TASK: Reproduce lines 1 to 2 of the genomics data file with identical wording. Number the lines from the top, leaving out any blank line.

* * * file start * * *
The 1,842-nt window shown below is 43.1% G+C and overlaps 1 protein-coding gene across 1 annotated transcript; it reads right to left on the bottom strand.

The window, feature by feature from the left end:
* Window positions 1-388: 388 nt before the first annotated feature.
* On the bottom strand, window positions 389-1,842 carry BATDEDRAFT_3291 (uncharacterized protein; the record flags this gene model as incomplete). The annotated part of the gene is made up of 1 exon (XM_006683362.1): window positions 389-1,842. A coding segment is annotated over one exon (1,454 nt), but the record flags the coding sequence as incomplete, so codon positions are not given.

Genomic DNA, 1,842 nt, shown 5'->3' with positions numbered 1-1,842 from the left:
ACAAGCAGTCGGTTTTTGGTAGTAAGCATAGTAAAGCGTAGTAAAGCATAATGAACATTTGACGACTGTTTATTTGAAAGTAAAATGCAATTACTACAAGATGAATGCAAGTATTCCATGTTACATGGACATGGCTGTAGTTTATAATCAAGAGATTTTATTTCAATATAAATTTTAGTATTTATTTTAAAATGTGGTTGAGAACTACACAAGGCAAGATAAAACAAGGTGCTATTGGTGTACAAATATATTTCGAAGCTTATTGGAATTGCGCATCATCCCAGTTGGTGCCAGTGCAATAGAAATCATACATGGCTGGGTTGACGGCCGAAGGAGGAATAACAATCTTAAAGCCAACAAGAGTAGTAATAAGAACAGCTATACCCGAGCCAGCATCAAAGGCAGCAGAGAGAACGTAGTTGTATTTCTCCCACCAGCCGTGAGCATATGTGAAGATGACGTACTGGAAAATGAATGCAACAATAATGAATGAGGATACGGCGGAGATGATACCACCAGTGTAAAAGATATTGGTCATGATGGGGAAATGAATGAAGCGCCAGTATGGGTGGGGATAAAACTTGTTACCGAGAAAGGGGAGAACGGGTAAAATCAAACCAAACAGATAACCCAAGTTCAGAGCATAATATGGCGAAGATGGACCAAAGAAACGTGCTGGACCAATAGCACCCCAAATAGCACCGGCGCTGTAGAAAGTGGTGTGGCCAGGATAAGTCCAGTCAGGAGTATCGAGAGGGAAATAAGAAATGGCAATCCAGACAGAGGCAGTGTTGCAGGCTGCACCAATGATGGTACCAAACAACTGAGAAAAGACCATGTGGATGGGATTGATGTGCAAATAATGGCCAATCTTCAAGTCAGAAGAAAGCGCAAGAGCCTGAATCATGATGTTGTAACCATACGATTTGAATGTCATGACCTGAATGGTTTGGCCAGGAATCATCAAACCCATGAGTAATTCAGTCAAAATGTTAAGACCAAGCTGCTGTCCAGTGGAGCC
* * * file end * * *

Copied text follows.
The 1,842-nt window shown below is 43.1% G+C and overlaps 1 protein-coding gene across 1 annotated transcript; it reads right to left on the bottom strand.

The window, feature by feature from the left end: